For example 2, suppose that I have 15 2TB drives each partitioned with 4 half TB partitions. That gives me 60 partitions which will be split into 10 vdevs each of which has 6 half TB partitions spread out over those 15 disks. Now let us suppose that I replace disk 0 with a 5TB disk. I format that with 10 half TB partitions and first of all, I resilver in the four partitions that were on the original disk 0. That puts me back to where I started except that disk 0 has 10 partitions, 4 of which are used and 6 of which are empty. Of my 10 vdevs, 4 have a partition on drive 0 and 6 do not. I now select 5 vdevs that are not currently on drive 0 and from each of those vdevs I select one partition and move it onto drive 0. Of course, I make sure that the five partitions to be moved are all on different drives. At the end of this process, I now have 6 empty partitions on six different drives and I just add a new vdev with 6 half TB partitions meaning that I replaced a 2TB drive with a 5TB drive and gained an extra 2TB of useful data space with 1TB used for parity.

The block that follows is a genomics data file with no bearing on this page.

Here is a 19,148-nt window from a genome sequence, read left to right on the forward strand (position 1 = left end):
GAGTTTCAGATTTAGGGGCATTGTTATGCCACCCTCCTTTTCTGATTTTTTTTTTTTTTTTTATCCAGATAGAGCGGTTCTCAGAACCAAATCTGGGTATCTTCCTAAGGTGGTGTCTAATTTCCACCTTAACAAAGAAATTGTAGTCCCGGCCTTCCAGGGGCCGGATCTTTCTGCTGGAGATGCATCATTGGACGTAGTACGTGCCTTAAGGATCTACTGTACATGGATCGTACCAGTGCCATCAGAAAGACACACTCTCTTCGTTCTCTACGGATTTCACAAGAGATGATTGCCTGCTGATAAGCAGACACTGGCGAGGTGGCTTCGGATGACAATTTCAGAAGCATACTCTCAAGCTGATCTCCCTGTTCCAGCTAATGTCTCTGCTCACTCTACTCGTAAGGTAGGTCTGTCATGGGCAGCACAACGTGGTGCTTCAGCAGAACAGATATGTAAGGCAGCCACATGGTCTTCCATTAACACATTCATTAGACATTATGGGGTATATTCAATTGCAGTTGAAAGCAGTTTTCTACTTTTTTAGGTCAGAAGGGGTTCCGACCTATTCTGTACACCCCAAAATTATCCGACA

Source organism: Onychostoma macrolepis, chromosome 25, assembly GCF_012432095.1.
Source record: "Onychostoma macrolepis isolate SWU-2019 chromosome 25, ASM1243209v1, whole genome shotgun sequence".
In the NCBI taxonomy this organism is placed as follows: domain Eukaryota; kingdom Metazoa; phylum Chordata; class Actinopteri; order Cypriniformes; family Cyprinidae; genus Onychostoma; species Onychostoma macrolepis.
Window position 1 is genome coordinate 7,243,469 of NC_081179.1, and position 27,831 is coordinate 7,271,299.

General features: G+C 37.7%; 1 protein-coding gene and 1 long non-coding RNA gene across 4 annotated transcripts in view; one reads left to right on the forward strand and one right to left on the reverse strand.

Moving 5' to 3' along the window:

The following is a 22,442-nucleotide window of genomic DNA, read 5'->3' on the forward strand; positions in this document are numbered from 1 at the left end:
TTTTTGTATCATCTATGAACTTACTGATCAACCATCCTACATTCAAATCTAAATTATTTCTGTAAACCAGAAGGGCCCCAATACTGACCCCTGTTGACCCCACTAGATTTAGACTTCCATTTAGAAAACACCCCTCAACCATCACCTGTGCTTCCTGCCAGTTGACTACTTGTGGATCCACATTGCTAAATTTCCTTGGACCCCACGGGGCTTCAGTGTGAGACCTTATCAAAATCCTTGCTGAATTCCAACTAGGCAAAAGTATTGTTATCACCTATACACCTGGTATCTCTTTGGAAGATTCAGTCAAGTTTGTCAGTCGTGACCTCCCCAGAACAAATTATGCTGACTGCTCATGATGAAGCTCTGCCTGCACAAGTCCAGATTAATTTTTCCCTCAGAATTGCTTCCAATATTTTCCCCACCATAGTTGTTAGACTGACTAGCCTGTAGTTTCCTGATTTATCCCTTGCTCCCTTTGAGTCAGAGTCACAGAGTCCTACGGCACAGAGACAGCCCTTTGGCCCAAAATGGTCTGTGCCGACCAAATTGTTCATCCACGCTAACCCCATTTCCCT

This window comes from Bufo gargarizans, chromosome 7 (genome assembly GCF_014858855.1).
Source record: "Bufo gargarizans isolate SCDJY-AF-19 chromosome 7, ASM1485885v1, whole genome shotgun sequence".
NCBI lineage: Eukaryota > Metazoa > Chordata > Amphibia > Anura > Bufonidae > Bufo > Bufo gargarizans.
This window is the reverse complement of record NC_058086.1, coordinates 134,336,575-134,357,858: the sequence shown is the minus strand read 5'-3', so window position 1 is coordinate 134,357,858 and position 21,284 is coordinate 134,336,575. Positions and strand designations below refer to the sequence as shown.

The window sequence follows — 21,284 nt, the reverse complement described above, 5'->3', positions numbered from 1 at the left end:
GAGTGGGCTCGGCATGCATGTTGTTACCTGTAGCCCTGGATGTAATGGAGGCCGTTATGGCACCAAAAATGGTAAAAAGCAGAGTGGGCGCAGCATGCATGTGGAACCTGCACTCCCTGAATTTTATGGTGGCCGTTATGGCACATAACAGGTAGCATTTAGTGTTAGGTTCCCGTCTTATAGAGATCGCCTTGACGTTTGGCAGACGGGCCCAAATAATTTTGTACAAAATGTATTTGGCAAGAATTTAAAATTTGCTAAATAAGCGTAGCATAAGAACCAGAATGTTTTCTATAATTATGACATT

That is what I do. Rather than constantly add vdevs to my system, I will from time to time increase the size of the partitions that make up a vdev. My current system has hard drives of all sizes from 1.5 to 6TB and partitions of half a TB, 1TB and 2TB. I have run quarter TB and 1.5TB partitions in the past and have also used drives of half TB, 3/4 TB and 1Tb capacity. Whenever I need more storage, I just look at what drives I can get at good prices and work out how to fit them into the system and consider whether I should have an additional drive or just replace the smallest drive with a bigger one. I have been running this system for four years now and have never been in a position where I cannot increase storage capacity by just going out and buying one big disk.

 

It sounds complex but one you understand the basics it is just a simple logic puzzle.

 

 

No, not really.. you're effectively building hybrid raidZ2s with multiple vdevs.  Hybrid raid is generally partitioned drives as you've suggested, although it is trickier with ZFS.  My point does still stand that FreeNAS does not support this in the gui and you'll get lambasted in the forums if you do this and you're at cli only in the 'appliance' to achieve this.

 

Are you resilvering on each partition move? This would add more stress to all the other drives as they're rebuilt from the pool?


1854 posts

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  # 1764868 16-Apr-2017 08:55
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ratsun81:

 

jpoc: